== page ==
What Do I Do with the Will When A Loved One Passes Away?

When you experience a death in the family, the details of wrapping up the loved one’s legal affairs can seem overwhelming. One of the first questions that many people ask after the death of a loved one is, “What do I do with the Will?”

“What do I do with the Will?”

The short answer to this question is that the original Will (not a copy) is vital to the administration of an estate. Once this original is located, it should be taken to an attorney for review, along with any information you have on your loved one’s finances and liabilities. The purpose of this visit to an estate administration lawyer is to determine whether probate is necessary.

In many cases, in order to administer an estate, the Will must be probated. This means that it needs to be filed with the Register of Wills under the auspices of the Orphan’s Court at the Court of Common Pleas in the County where the decedent was living at the time of death.

What is Probate?

Probate is the process of liquidating estate assets, paying estate debts and taxes, and ultimately ensuring that the beneficiaries and survivors incur no future liability on the money they receive from the estate.

But probate is not always necessary, and avoiding probate can save time and money. A good estate administration attorney can help you determine whether the Will should be probated or not. Accordingly, if someone in your family has passed away recently and you’re attempting to figure out what to do with their Will (or in the absence of a Will, what to do with their assets and liabilities) then contact the Cornerstone Law Firm. Our attorneys can help you to figure out what to do with the Will, whether to probate the estate, and how to maximize the value of the estate to its beneficiaries.

Contact us today for a free consultation on your estate so we can help you handle these details during your time of loss.

3 Reasons You Need a Will

Everyone needs a will. Every year, individuals die without wills, and their families deal with a great deal of unnecessary headache, stress and sorrow because of the unpreparedness of the family member who passed away. But despite the fact that everyone needs a will, many people don’t know why. So here are 3 reasons you should have a will—yes, you!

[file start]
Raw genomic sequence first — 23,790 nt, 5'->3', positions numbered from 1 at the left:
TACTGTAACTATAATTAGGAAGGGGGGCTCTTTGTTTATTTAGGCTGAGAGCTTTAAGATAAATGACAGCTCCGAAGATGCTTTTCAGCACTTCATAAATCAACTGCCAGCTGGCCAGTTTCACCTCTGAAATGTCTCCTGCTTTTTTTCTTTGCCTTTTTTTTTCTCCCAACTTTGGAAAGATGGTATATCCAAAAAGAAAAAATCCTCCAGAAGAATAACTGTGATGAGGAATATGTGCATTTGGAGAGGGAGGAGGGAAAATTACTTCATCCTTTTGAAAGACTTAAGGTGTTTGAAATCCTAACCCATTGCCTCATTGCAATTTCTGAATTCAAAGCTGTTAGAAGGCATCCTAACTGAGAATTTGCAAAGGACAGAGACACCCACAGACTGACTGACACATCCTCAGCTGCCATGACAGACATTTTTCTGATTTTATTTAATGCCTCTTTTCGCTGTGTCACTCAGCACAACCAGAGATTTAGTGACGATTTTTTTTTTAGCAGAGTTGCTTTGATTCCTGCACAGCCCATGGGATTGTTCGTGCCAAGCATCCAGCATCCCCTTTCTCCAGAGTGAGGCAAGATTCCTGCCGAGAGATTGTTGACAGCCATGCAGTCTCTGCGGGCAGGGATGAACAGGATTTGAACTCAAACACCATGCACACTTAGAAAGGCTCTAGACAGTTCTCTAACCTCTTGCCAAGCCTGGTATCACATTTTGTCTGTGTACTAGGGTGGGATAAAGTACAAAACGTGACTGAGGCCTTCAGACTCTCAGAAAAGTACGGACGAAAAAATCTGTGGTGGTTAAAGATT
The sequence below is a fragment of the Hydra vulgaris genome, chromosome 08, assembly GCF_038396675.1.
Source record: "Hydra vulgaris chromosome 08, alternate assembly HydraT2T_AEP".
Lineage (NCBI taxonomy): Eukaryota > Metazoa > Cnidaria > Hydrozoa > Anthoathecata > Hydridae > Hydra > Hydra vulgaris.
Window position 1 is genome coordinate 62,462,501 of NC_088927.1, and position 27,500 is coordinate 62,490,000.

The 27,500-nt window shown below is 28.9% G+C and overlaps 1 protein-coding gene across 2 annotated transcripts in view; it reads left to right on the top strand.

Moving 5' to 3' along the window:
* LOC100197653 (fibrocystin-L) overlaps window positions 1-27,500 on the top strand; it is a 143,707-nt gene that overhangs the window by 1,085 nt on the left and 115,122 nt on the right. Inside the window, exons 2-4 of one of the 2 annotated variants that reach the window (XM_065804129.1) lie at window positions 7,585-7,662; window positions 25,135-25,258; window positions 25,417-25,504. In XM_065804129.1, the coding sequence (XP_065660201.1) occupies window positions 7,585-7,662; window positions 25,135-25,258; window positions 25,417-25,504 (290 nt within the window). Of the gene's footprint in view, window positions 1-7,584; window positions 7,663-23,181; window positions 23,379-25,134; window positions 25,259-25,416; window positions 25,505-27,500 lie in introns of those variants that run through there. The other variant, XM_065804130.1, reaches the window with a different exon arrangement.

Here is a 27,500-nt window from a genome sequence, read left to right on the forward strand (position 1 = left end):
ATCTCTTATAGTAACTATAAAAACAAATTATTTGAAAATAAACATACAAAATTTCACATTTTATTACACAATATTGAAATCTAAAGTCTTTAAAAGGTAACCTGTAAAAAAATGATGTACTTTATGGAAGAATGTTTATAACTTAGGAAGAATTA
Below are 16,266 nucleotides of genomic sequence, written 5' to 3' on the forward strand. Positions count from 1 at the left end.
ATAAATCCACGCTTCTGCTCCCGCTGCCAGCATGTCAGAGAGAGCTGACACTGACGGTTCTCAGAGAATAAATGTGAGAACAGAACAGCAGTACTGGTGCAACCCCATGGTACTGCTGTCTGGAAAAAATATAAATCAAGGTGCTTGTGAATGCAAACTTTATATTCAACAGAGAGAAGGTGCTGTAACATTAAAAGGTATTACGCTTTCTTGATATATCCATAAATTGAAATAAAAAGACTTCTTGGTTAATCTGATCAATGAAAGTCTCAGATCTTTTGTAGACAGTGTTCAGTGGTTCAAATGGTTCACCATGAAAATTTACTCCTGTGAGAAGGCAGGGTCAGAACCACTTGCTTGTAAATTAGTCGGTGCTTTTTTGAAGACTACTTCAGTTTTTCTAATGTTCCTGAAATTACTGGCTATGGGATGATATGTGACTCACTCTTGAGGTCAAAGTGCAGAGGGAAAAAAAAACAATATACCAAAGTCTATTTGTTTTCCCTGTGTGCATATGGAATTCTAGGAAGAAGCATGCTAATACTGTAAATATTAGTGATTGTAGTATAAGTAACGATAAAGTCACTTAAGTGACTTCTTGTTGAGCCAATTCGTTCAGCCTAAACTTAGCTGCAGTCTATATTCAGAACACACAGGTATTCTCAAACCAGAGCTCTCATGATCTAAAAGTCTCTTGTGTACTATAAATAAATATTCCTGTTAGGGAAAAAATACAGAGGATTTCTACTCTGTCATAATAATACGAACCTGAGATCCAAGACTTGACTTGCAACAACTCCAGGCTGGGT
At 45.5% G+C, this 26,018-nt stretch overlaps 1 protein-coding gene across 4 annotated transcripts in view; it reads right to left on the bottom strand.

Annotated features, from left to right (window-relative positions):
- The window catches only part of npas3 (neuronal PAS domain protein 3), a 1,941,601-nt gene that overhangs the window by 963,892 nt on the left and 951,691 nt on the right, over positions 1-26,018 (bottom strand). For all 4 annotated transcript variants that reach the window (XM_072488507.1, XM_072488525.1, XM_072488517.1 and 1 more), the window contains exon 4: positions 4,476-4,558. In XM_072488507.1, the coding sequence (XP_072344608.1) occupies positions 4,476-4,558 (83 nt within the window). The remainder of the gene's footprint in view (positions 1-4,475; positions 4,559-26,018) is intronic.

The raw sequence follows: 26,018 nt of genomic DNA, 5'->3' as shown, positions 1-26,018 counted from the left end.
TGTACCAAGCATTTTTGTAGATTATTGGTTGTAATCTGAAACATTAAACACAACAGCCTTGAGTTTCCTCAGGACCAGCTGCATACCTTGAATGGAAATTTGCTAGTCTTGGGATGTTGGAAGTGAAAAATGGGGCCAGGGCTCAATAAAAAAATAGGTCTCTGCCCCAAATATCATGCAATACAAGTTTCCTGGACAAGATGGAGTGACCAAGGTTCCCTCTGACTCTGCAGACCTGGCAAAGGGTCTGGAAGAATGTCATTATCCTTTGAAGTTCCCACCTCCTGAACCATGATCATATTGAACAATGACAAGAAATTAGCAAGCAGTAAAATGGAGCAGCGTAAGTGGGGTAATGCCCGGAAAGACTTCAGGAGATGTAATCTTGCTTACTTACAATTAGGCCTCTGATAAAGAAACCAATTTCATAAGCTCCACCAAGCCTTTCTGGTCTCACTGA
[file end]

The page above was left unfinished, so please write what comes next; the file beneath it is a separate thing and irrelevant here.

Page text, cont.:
1. Wills dictate who takes your possessions.

This is the obvious reason, of course. A will is the document that decides who takes your possessions and your property at the time of your death. Even if your family knows who you were closest to, the law will not necessarily pass your possession to that person. A will is a necessary and easy way to dictate who will take your possessions upon your passing, and, perhaps more importantly and in some situations, who will not take your possessions when you pass.

  1. Wills determine who takes custody of your minor children upon your passing.

This is one of the more frightening and concerning potential outcomes that a will helps to prevent. When you pass away, a court will be in charge in determining who will take custody of your minor children. A will provides clear and strong evidence of who it is you intended to have your children, and this will be upheld by the courts absent extraordinary circumstances. If you do not do this, your children could potentially be put in midst of a protracted legal custody battle. This is true even if everyone in the family is clear on who should have custody of the children or who you wish to have custody of the children. A court will still have the final say because no will was left to establish who you wished to have custody of your children.

If the other parent of your children is in the picture—married to you, or otherwise sharing custody with you—then this is not as much of a concern; the court will allow custody to the other parent. However, if both of you are to pass away suddenly, this would still be a potential problem that a will can solve. Simply put, when it comes to something as important as custody of your children there is no reason to take any chances.

  1. Wills determine who will be the Executor or Executrix of your Estate.

These may sound like fancy legal terms to many readers, but selecting who will be the Executor (or Executrix if a female) of your Estate is a very important decision. First, it selecting your Executor it is important to consider who will carry out your wishes at your death. Second, in selecting your Executor, you are selecting someone that will make very important decisions if there are ambiguities in your will or situations that you could not have predicted. Your Executor may also be responsible for setting up Trusts for your children if they are still minors and dealing with other details. Third and finally, someone has to take the responsibility to deal with your Estate, and that individual will in all likelihood be paid from your Estate for their time and trouble. Making sure that the person who is going to receive some payment from your Estate is someone you trust, respect and appreciate is important.

Conclusion: Wills are For Everyone

Wills are important for every individual to have. You need a will to handle the affairs of your Estate after your death. But in some cases, a Trust, such as a Revocable Living Trust is a better option. Speaking with an estate planning attorney is important, and it shouldn’t be put off. Call the Cornerstone Law Firm today and speak with one of our attorneys about getting started on your will.